Will… Estate Plan… What’s the Difference?

Scenario 1: You don’t have a will yet. You know you need one. You’ll definitely get it figured out before you go on that trip in a few months. Unless the airline has a really good safety record. Then maybe it can wait?

Scenario 2: You have a will. You are on top of this like the will is Mount Everest and you are Tenzing Norgay. (Google it.) You wrote it up and even had it notarized. Could you be any more of a responsible grown-up?

In which of these scenarios are your loved ones guaranteed protection from a messy, lengthy, expensive court battle in the event of your passing?

Answer: Neither. (Sorry. Trick question.)

Proper estate planning is about much more than listing your beneficiaries in a will. Even if you follow the rules and have your will witnessed by two adults and notarized, that’s still not enough.

That’s the bad news. The good news: Proper estate planning isn’t difficult. It simply requires the input of an experienced professional who knows how to advise you and exactly what kind of legalese will protect you, your wishes, your assets, and your loved ones.

               “What do you mean by ‘estate plan,’ and how is that different from a will?”

A will is a document outlining your wishes. An estate plan is a strategic and thoughtful process that typically incorporates a will plus a power of attorney (appointing an agent to sign documents on your behalf if you’re incapacitated or incompetent), and a health care directive. In some cases, it may also include a trust.

Plus—and this is critical—a proper estate plan ensures that your assets are appropriately titled and given clear direction on beneficiaries.

Examples of assets that need to be titled and designated include life insurance, 401Ks, savings and checking accounts, stock holdings, real estate, and other investment accounts. If you pass away with more than $75,000 in total assets that do not designate beneficiaries or own real estate only in your  name, your estate will require a probate proceeding.

“But my will says that I want my nephew/daughter/dog walker to receive my 401K balance!”

Sorry. If the 401K itself is titled and designated with a beneficiary, it won’t even go through your will. Your will might as well designate your 401K to Barney the Dinosaur. And if it’s not titled and designated with a beneficiary—and the balance exceeds $75,000—your estate will end up in probate court.

“What’s wrong with going to probate court? And, um, what is a probate?”

When a person passes, he or she has two kinds of assets: probate assets and non-probate assets. Non-probate assets are either held jointly (like a joint checking account) or have an officially designated beneficiary. Those will automatically pass to the proper beneficiary or joint owner.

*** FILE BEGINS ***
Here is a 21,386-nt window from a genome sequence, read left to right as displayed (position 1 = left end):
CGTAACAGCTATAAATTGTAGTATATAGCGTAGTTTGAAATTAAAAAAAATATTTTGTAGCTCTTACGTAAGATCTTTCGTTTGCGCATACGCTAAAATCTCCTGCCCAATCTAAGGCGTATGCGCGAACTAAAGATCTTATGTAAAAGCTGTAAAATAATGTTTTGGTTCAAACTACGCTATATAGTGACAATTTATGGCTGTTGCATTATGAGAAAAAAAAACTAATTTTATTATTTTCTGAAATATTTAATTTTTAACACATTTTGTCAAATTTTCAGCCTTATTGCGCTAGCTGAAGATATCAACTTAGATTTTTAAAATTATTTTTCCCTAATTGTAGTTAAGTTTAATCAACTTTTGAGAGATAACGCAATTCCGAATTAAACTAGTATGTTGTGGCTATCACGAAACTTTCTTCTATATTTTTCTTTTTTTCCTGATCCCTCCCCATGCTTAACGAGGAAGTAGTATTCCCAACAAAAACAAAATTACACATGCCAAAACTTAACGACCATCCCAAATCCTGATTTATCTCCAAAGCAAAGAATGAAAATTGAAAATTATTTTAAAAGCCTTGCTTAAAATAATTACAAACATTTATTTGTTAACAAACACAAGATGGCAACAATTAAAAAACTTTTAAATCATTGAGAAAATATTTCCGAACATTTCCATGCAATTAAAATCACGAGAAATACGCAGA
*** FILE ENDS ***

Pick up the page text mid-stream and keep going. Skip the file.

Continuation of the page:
Probate assets are anything else that doesn’t have an officially designated beneficiary. If you have more than $75,000 in total probate assets or any real estate, your estate must go through probate court.

There are two kinds of probate: informal and formal. Informal probate commonly occurs when an estate is relatively straightforward (no minor children involved) and uncontested (no one fighting over your stuff). It’s still a hassle, and it still costs thousands of dollars.

Formal probate is a whole different animal. It involves a judge and can drag on for months, or years. And—you guessed it—it’s even more expensive than informal probate.

Either way, probate isn’t always pleasant. The court needs to appoint a personal representative (commonly known as an executor) and notice about the appointment must appear in a newspaper for two consecutive weeks. Plus, since there’s a court proceeding involved, it’s a matter of public record. That means that anyone could swing by the courthouse and see what kind of assets you had.

“Remind me how I avoid probate court?”

Proper estate planning. There are a zillion loopholes, state-specific statutes, and semantic specificities involved. That’s why so many well-intentioned people write up their own will, only to find out that their life insurance payout is going to end up going to their loathed daughter-in-law because of a snafu with the verbiage.

As for your beloved cabin? An experienced attorney can set up a Transfer On Death Deed (TODD) ensuring that your property transfers to the appropriate person upon your death. A TODD could wrap up the real estate portion of your estate in a single day, as opposed to months in probate.

If you establish a thorough estate plan, you can skip all the drama and costs of probate. Estate planning is much less expensive than probate, and it also avoids lots of headaches and potential publicity and awkward conversations between your family members. At Johnson/Turner Legal, we know the ins and outs of relevant statutes and can complete your estate plan, start to finish. The right time is now. As the old saying goes, an ounce of preparation is worth a pound of not letting your aunts scream at each other in court.